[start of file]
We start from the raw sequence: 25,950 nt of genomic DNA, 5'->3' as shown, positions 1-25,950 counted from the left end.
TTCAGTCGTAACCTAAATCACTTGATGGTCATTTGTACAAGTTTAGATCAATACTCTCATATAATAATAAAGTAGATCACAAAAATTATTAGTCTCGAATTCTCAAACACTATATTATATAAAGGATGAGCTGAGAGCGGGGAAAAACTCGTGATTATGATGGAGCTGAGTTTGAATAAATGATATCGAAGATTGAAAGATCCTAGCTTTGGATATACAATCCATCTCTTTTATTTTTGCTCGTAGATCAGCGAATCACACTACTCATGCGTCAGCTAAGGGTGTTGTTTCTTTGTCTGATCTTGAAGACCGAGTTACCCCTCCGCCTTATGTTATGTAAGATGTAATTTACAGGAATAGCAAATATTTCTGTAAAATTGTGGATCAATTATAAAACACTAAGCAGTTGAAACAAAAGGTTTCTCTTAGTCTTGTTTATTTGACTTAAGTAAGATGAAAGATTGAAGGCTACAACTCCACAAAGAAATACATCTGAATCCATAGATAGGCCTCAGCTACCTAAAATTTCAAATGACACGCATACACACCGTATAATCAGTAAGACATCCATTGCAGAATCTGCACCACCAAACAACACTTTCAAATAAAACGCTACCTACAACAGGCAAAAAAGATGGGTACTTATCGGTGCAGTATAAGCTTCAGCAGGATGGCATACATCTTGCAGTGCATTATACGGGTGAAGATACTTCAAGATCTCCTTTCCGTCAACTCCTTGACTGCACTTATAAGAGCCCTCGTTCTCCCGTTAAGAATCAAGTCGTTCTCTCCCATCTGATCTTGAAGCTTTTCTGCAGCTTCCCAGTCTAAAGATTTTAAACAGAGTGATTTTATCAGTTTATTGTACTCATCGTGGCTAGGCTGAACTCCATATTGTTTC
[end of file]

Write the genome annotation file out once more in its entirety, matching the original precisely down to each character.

We start from the raw sequence: 25,950 nt of genomic DNA, 5'->3' as shown, positions 1-25,950 counted from the left end.
TTCAGTCGTAACCTAAATCACTTGATGGTCATTTGTACAAGTTTAGATCAATACTCTCATATAATAATAAAGTAGATCACAAAAATTATTAGTCTCGAATTCTCAAACACTATATTATATAAAGGATGAGCTGAGAGCGGGGAAAAACTCGTGATTATGATGGAGCTGAGTTTGAATAAATGATATCGAAGATTGAAAGATCCTAGCTTTGGATATACAATCCATCTCTTTTATTTTTGCTCGTAGATCAGCGAATCACACTACTCATGCGTCAGCTAAGGGTGTTGTTTCTTTGTCTGATCTTGAAGACCGAGTTACCCCTCCGCCTTATGTTATGTAAGATGTAATTTACAGGAATAGCAAATATTTCTGTAAAATTGTGGATCAATTATAAAACACTAAGCAGTTGAAACAAAAGGTTTCTCTTAGTCTTGTTTATTTGACTTAAGTAAGATGAAAGATTGAAGGCTACAACTCCACAAAGAAATACATCTGAATCCATAGATAGGCCTCAGCTACCTAAAATTTCAAATGACACGCATACACACCGTATAATCAGTAAGACATCCATTGCAGAATCTGCACCACCAAACAACACTTTCAAATAAAACGCTACCTACAACAGGCAAAAAAGATGGGTACTTATCGGTGCAGTATAAGCTTCAGCAGGATGGCATACATCTTGCAGTGCATTATACGGGTGAAGATACTTCAAGATCTCCTTTCCGTCAACTCCTTGACTGCACTTATAAGAGCCCTCGTTCTCCCGTTAAGAATCAAGTCGTTCTCTCCCATCTGATCTTGAAGCTTTTCTGCAGCTTCCCAGTCTAAAGATTTTAAACAGAGTGATTTTATCAGTTTATTGTACTCATCGTGGCTAGGCTGAACTCCATATTGTTTC